If you've read a cookbook recently, chances are very high that you've come across a recipe that includes caramelized onions. It seems they're everywhere -- on sandwiches, in sauces or piled on steaks. Unfortunately, if you've read those recipes, chances are better than even that you've found contradictory and confusing information on how to caramelize them.
After mushrooms, there's probably more confusion about cooking onions than any other vegetable. You'll see caramelized onion recipes that call for sugar, salt, or baking soda (or none of the above); heat levels that vary from low to high; and methods that claim to take anywhere from 20 minutes to an hour. You'll often read that you should choose sweet onions to maximize the sugar available for caramelizing. What's the real story?
Types of onions
First, a short side trip into onion cultivation. (Trust me: it will help clarify what comes later.) If you're like I was, you may think that the important difference among onions is the color -- yellow, white, or red. Not true. Although there are minor differences in the way these onions taste, the big difference in onions of any color is between spring onions and storage onions.
Spring onions, as you might imagine, are harvested in the spring, before they are fully mature. They’re relatively mild because they contain fewer of the sulfur compounds (compared with storage onions) that give onions their sting. The so-called "sweet" onions are yellow spring onions cultivated in soil that is especially low in sulfur to make them even milder. That's the reason that almost all the branded sweet onions are named after the places where they’re grown -- for instance, Vidalias (Georgia), Walla Wallas (Washington) or Mauis (Hawaii). Without the sulfur-poor soil in those areas, the onions wouldn’t be as mild. Contrary to popular belief, these onions do not contain more sugar than storage onions; it's the lack of sulfur that makes them seem sweeter.
Storage onions are grown to maturity and harvested in the fall. They’re sturdier than spring onions with thick, brittle layers of skin to protect them (as you can see on the whole onion in the photo above). With more sulfur compounds, they're the ones that really make your eyes water as you cut into them. However, as we'll see in a minute, lots of sulfur is exactly what you want when you're cooking onions.
Caramelization and the Maillard reaction
Now that you're an onion cultivation expert, you're probably wondering what that has to do with cooking them. Which onions are best for caramelizing? And how, exactly, do you caramelize onions?
The short answer is "you don't." Strictly speaking, caramelization is what happens to sugars when exposed to relatively high heat. When you're browning onions, however you do it, you rarely reach the temperatures necessary for caramelization. The browning you see is, instead, caused primarily by the Maillard reaction (say "My-Yard" and you'll be close enough), which is the reaction between sugars or other carbohydrates and amino acids. Maillard flavors are more complex and "meaty" than caramelized flavors, which is why so-called caramelized onions are so flavorful.
Recipes that call for adding sugar to the onions and cooking at higher temperatures may result in a little true caramelization, but it's negligible compared to the Maillard reactions. And it should be clear that since sweet onions have no more sugar than storage onions, they're not going to caramelize any more than their storage cousins.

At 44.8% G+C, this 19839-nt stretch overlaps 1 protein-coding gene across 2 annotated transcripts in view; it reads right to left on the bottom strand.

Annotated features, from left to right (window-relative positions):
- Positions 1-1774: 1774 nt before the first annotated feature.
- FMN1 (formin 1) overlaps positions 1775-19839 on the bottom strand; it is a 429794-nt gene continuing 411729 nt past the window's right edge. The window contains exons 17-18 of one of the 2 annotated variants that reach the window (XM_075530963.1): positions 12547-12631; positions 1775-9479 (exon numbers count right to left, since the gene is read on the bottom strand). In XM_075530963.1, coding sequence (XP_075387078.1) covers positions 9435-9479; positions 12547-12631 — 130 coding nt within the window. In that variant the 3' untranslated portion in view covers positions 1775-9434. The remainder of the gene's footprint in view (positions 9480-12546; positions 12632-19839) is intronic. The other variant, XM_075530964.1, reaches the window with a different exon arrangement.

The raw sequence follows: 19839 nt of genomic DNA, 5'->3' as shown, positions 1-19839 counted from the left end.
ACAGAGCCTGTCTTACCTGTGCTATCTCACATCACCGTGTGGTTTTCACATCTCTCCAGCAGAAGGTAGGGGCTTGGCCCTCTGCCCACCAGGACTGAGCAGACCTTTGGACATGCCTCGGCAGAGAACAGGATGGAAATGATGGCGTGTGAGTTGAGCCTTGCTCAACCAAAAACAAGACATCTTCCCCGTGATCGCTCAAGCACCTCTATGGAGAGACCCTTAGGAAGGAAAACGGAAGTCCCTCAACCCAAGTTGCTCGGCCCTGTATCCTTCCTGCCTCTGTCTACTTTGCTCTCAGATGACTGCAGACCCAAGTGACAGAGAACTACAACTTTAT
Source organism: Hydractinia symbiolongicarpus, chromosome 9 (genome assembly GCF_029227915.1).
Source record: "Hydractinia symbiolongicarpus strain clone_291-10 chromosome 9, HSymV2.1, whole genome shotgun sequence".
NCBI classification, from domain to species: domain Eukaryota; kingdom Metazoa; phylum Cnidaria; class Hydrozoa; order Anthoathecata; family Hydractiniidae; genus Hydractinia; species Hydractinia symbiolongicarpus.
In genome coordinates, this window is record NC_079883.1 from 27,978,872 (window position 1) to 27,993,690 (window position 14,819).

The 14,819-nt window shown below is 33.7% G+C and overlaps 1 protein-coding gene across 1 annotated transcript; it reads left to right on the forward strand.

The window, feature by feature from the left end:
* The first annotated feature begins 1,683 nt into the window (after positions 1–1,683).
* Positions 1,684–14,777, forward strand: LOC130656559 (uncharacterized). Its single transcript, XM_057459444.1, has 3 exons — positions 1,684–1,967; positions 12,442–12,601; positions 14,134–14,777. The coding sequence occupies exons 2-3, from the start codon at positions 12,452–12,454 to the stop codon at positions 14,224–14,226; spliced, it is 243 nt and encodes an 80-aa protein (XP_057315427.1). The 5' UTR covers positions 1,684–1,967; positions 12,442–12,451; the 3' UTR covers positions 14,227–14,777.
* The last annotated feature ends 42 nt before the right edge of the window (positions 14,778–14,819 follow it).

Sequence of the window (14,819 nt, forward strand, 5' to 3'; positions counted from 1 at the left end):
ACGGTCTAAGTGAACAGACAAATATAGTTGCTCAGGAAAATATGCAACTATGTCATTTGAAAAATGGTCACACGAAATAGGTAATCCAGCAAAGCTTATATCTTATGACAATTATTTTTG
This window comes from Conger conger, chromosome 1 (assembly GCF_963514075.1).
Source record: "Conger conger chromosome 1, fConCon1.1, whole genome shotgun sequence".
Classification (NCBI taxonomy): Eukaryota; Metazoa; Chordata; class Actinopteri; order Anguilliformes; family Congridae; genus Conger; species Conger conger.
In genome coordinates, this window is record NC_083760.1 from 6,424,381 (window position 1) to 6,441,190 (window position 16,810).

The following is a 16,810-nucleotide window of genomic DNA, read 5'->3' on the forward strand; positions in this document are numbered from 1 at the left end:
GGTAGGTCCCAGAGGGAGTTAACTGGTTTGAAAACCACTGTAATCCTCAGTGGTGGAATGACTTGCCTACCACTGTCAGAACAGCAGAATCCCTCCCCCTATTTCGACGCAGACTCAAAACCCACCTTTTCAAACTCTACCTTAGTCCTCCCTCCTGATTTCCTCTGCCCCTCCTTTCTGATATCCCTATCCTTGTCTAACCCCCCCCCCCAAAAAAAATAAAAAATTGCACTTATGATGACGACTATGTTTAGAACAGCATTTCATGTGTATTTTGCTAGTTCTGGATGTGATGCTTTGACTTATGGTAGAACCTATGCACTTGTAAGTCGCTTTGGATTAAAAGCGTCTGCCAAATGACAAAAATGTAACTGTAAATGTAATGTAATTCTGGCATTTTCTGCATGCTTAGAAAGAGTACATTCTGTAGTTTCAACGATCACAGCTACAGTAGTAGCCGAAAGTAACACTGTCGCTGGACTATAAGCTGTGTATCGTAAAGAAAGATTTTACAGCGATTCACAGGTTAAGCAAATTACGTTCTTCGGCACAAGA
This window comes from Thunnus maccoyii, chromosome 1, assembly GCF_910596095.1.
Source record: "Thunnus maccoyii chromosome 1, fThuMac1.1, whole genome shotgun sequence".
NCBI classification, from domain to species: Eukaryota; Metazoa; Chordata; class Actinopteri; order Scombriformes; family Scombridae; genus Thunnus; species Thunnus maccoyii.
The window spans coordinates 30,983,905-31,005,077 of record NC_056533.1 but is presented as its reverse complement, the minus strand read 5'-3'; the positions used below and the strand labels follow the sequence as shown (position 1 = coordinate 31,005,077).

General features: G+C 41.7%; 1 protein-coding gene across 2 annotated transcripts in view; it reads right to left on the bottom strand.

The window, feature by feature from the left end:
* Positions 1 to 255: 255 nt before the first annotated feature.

It actually turns out that their lack of sulfur compounds is a definite handicap when it comes to browning them, especially if you're cooking them for a long time. The sulfur compounds in storage onions, while harsh and irritating when they're raw, undergo changes under heat that are responsible for much of the complexity in the flavor of browned onions. Without them, you'll end up with onions that are mildly sweet but otherwise pretty bland.
How to brown onions
The problem with using the term "caramelized" for browned onions is more than just inaccuracy. What causes confusion is that the term is used for two very different methods and results. The first method, which involves very slow cooking, results in onions whose cells have broken down so far that they almost form a paste. They brown slowly and evenly, almost from the inside out. Those are the onions in the left-hand bowl in the top photo.
The second method cooks the onions more quickly over higher heat, so that they brown before they have a chance to break down. You end up with browned onions that retain their shape and some texture, as you can see in the bowl on the right. They also retain much more of their volume; by way of comparison, it took almost twice as many onions to start for the bowl on the left than for the bowl on the right.
So which method is better? The answer, of course, is "it depends." Sometimes you want the silky texture and mellow but complex flavor of slow-browned onions, as in this roasted red pepper soup. Sometimes, for instance on a patty melt sandwich, the more assertive flavor and integrity of the onion pieces you get from the quick-browned method is preferable. I use both in my French onion soup.
The good news is that you don't have to choose; you too can have both. The better news is that both methods are pretty easy. The best news is that you can make big batches of either type and keep them on hand for all kinds of recipes.